An opinion poll carried out by the government in 2003 confirmed that the practice of female genital mutilation is still widespread in rural areas. In 2006, the Ministry of Health tried to intervene to stem the tide, without any substantive results regarding what is defined by a number of fronts, especially among female movements as, "an example of domestic violence." Throughout Indonesia at least 400 non-governmental organizations have arisen that are fighting against the practice. The movements in unison, recall that Jakarta is one of the signatories of the Convention on the Elimination of All Forms of Discrimination against Women (CEDAW Convention) and is called to make every effort to reduce the social impact of this practise.
24/01/2013 INDONESIA - ISLAM
Indonesian Ulema in favour of female circumcision: a "human right"
The practice is "recommended" and according to "tradition", although it can not be made compulsory. For the head of the MUI it is within the "human rights" and is "guaranteed by the Constitution." Judge who "joked" about rape of women risks expulsion from judiciary.
East Java, policewomen must wear Islamic veil
The new chief of police has issued a "nonbinding" order for all women in uniform. Police officers are also asked to pray five times a day. The headquarters in Java has approved the norm, and says that the agents are "free" to decide whether to follow it.
Beijing using violence to enforce its one child policy
More and more people complain that public officials are persecuting those who have "illegal" children. The government celebrates good results, but experts are critical of official figures, which are said to underestimate the real situation.
Gujarat: forced to abort by her husband six times, they were all female fetuses
The husband and his family were "dissatisfied". The woman, 36, has denounced them and the doctors. A network of clandestine clinics uncovered, the government has already withdrawn the licenses of two gynecologists. Member of the Pontifical Academy for Life: "The female sex-selective abortions are altering the Indian population."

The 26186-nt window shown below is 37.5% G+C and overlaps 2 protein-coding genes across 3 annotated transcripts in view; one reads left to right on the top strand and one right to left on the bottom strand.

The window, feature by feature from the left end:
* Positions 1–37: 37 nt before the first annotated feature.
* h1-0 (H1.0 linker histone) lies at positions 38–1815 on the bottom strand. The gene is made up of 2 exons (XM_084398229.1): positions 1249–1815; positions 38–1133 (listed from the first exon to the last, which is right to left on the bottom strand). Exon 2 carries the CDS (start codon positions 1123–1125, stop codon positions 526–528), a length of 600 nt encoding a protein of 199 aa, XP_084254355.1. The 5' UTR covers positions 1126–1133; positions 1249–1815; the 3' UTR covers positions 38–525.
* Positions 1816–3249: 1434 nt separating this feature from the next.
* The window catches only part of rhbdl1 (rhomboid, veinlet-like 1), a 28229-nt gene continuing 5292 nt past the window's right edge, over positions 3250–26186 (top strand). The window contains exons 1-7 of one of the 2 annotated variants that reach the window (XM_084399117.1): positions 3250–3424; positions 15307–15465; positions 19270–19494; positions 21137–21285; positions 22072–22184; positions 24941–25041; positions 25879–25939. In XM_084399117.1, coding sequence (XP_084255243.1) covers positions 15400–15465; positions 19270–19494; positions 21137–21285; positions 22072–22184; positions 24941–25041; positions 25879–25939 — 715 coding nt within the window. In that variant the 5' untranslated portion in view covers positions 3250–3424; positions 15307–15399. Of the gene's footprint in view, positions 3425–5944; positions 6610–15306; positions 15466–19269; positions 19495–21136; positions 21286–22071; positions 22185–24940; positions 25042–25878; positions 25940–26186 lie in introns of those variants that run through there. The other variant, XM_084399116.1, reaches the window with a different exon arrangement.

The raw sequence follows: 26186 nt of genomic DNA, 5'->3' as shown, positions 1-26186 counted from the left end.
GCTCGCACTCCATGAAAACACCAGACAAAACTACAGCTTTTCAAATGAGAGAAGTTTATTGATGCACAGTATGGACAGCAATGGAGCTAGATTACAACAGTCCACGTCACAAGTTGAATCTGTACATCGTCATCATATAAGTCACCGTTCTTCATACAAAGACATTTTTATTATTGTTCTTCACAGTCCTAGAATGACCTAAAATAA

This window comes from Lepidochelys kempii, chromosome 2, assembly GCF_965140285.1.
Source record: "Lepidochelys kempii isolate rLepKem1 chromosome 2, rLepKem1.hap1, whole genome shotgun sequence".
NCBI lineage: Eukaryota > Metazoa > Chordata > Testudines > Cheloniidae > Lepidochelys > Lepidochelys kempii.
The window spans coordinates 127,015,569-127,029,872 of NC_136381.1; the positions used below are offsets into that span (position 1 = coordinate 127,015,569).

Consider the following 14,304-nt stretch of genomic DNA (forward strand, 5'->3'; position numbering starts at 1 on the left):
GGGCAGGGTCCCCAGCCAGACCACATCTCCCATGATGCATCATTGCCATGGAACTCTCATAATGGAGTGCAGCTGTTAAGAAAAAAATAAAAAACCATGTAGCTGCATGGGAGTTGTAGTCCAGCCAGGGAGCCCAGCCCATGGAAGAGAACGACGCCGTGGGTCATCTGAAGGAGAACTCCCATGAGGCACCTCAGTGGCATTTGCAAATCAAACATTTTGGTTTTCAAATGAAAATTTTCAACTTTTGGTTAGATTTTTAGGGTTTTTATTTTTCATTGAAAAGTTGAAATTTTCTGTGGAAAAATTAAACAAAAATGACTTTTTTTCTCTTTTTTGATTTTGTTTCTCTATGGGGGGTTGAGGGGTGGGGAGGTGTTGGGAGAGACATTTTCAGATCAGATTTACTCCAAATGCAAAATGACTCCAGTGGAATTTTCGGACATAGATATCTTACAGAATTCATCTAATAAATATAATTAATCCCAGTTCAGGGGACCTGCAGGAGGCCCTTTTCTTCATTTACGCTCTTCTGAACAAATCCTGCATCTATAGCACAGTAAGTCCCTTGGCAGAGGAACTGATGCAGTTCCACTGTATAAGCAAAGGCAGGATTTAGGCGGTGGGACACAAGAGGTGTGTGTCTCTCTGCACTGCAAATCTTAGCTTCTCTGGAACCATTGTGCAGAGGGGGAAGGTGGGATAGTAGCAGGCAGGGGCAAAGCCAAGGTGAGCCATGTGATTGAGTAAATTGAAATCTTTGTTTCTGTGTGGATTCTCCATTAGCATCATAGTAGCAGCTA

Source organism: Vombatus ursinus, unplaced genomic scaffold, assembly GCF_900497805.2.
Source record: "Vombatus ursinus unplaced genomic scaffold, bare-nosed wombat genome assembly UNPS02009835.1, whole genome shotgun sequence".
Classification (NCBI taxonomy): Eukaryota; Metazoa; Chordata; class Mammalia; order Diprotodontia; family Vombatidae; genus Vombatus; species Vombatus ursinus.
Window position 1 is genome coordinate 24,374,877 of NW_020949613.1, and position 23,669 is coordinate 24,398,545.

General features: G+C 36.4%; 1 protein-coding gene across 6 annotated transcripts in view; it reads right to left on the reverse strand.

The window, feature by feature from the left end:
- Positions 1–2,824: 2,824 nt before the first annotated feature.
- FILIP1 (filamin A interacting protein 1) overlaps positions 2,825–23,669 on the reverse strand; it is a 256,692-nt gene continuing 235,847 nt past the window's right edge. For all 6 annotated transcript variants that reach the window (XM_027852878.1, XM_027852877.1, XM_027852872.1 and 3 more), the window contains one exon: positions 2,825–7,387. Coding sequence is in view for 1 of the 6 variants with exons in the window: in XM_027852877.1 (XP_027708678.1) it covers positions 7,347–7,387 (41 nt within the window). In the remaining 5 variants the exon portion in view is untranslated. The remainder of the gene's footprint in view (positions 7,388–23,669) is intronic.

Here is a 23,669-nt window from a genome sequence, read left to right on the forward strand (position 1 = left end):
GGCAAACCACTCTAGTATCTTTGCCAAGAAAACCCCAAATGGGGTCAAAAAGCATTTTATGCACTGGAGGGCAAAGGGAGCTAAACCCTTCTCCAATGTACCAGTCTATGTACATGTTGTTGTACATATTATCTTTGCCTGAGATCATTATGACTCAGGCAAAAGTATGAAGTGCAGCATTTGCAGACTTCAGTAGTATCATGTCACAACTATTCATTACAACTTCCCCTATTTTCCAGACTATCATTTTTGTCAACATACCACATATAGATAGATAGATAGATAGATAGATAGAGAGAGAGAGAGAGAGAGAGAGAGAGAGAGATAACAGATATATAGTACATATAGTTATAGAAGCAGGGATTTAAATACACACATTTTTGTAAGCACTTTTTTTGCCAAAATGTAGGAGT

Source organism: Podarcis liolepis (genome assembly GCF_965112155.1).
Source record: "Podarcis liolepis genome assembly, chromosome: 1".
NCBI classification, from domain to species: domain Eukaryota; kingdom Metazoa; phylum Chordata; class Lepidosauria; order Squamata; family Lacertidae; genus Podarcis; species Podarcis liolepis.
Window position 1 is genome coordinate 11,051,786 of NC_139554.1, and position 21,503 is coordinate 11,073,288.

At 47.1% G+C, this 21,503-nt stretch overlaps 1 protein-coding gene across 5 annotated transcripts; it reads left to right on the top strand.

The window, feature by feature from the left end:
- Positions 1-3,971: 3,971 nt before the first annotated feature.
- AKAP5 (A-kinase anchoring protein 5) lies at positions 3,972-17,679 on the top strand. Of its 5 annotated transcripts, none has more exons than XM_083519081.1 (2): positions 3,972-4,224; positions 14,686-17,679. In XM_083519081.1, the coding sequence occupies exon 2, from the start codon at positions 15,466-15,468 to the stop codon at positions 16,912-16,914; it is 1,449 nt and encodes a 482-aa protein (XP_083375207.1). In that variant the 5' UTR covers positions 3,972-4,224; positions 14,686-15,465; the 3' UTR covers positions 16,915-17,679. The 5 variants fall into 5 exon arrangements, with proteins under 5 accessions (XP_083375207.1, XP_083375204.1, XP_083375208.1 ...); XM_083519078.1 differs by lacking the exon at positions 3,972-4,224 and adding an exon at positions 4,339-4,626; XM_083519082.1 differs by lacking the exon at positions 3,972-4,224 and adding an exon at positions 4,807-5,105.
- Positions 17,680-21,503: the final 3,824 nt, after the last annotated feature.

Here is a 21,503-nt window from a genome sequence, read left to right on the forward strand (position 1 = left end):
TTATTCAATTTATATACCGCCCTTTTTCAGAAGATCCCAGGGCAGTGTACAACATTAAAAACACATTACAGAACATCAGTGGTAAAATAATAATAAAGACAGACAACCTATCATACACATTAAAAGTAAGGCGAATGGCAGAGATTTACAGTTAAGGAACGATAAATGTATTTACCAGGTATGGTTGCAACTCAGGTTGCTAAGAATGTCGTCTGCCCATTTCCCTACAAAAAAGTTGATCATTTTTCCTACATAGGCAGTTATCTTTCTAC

Lahore: Christians and Hindus against "religious fascism" and forced conversions to Islam
Young Christian and Hindu women are being abducted, forcibly converted and married off against their will. Young Christian men and boys are being forcibly circumcised. Young Hindu men are jailed for befriending young Muslim women. In the past five years, between 400 and 500 Christians have been forced to convert to Islam.
"Adopt a Christian from Mosul": A Christmas gift to survive winter
As Iraqi troops advance in the Nineveh Plain and Mosul, a new wave of refugees could overshadow the fate of other refugees who found hospitality in Kurdistan. People need kerosene, winter clothes, aid for children, and money for rent. The campaign AsiaNews launched two years ago is more urgent than ever. Give up a superfluous gift to offer refugees an essential gift for life.
Pastor of Amadiya: Mosul’s Christian refugees, torn between emergency aid and the longing to return home
P. Samir Youssef
In a letter Fr. Samir Youssef describes the situation of refugees, exiled from their home for more than two years. They are closely following the offensive to retake Mosul, although their homes and churches "are for the most part" burned or destroyed. With the arrival of winter there is a serve lack of heating oil, clothes, food and money to pay for their children’s school bus. An appeal to continue to support the AsiaNews campaign.
30/11/2016 CHINA - VATICAN
01/12/2016 CHINA - VATICAN
30/11/2016 CHINA - VATICAN
28/11/2016 CHINA - VATICAN - HONG KONG
AsiaNews IS ALSO A MONTHLY!
AsiaNews monthly magazine (in Italian) is free.